Hollywood’s next act

HLS Lecturer on Law Tara Kole weighs in on the future of the entertainment industry

Tara Kole headshotAs Hollywood comes together this weekend to commemorate the 93rd annual Academy Awards, Harvard Law Today asked entertainment law expert Tara Kole ’03, a lecturer at Harvard Law School and a partner at Gang, Tyre, Ramer, Brown & Passman, to discuss the pandemic’s effect on the industry, the state of diversity in filmmaking, and what the current trajectory portends for the future.

Harvard Law Today: The pandemic completely upended the movie industry. What do you anticipate will be the lasting impacts?

It’s hard to predict at this point what the impact will be. Early in the pandemic, everyone was developing COVID-friendly content — smaller projects that could shoot in one or two locations, with minimal contact and small crews. That has changed quickly. As Hollywood began to implement COVID protocols and ramp up production, film and television studios seemed to move back toward bigger-budget fare.

In terms of the creative, I think the hardest hit will actually end up being the smaller, independent films. The biggest impact COVID has had on our business is the ability to obtain insurance at a reasonable price. So, while the studios and streamers with deep pockets can afford to take risks, smaller independent producers have struggled with how to produce films without the backstop of robust insurance policies. That will recover as the pandemic ends, but I would imagine there will be a dearth of independent films in the marketplace over the next couple of years, while there will be a glut of big-budget films, including many that were produced pre-pandemic and have yet to be released.

HLT: As consumers have grown accustomed to viewing first-run movies in their homes and getting Academy Award-caliber content from streaming services, are we at the precipice of a major shift in terms of how people consume films?

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The story of our business has always been the same: the medium changes, but talent prevails.

I’m not sure about that. I think there have been films that have been successful on streaming sites, including animated films like Pixar’s “Soul,” and a number of the major Oscar contenders this year. That being said, I’m not convinced that viewers are as enthusiastic about consuming tent-pole films at home. If you look at the last couple of weekends, between Universal’s release of “Nobody,” and Warner Bros.’ release of “Godzilla vs. Kong,” people are making their way back to theaters. I anticipate that post-pandemic, people will be looking for in-person, event-type experiences. There will, of course, continue to be streaming films that succeed, but I think the pandemic has just accelerated a trend that was already underway: content is no longer one-size-fits-all. Certain films will make sense as theatrical releases; others will be more likely to find their audience via streaming. I’m hopeful that means an expansion of content to fill the various available outlets. Viewers will have more content to choose from, and more ways to watch that content.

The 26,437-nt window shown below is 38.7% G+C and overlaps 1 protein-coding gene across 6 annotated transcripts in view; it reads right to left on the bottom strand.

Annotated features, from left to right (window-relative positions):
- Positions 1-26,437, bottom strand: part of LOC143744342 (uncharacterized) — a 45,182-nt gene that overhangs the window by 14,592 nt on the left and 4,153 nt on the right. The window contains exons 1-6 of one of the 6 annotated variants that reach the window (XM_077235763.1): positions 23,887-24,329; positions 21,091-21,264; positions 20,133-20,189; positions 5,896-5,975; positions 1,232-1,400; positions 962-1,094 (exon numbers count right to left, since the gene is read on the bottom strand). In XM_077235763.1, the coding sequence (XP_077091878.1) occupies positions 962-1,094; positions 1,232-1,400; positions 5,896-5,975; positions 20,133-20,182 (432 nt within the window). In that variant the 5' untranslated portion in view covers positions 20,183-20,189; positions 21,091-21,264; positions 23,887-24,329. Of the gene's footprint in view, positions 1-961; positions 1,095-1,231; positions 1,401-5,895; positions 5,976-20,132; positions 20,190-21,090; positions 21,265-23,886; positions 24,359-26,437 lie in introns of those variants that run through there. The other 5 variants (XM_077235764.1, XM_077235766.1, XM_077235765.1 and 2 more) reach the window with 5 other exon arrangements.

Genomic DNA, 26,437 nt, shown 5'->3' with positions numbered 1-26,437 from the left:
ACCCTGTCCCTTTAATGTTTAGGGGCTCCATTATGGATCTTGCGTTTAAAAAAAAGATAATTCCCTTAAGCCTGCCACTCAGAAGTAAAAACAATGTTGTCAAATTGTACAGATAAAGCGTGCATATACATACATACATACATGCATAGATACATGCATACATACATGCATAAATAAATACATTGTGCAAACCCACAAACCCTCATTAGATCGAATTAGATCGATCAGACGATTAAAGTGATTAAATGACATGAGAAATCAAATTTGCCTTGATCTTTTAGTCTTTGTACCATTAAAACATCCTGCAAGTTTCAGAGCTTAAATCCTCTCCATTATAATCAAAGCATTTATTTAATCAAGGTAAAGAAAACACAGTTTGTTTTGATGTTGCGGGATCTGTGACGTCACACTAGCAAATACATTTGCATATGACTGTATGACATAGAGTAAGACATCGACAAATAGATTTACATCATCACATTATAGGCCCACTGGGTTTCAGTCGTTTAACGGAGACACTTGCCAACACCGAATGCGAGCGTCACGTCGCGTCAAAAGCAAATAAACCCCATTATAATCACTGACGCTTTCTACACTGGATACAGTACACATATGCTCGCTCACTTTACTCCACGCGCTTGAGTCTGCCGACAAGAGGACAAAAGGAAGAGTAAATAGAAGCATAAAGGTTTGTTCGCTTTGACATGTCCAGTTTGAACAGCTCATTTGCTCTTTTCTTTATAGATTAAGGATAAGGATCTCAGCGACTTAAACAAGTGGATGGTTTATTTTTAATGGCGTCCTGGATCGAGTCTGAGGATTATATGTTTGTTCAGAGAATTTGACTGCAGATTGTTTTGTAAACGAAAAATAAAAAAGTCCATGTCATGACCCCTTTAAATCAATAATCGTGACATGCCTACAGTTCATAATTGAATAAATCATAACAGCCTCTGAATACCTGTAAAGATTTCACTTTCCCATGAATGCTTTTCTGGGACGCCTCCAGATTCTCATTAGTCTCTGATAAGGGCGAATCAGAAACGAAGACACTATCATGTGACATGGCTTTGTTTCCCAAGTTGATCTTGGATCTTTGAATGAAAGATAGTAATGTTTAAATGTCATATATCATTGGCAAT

HLT: Will streaming force fundamental shifts in compensation models and contracts for actors? What need do you see for the entertainment industry to evolve with these platforms?

As the television model has shifted from 22-episode year-round seasons, the compensation model has shifted for both actors and television writers/executive producers. The old model simply no longer fit, and the studios have, for the most part, begun to accept that per-episode compensation on a 6-episode show needs to be higher than on a show that guaranteed 22 episodes per season – particularly when 6 episodes can actually take a year to produce. I think that acceptance has been propelled not only by the realities of the business model, but also the influx of film actors to television, and the rise of superstar showrunners, who continue to set and re-set the market.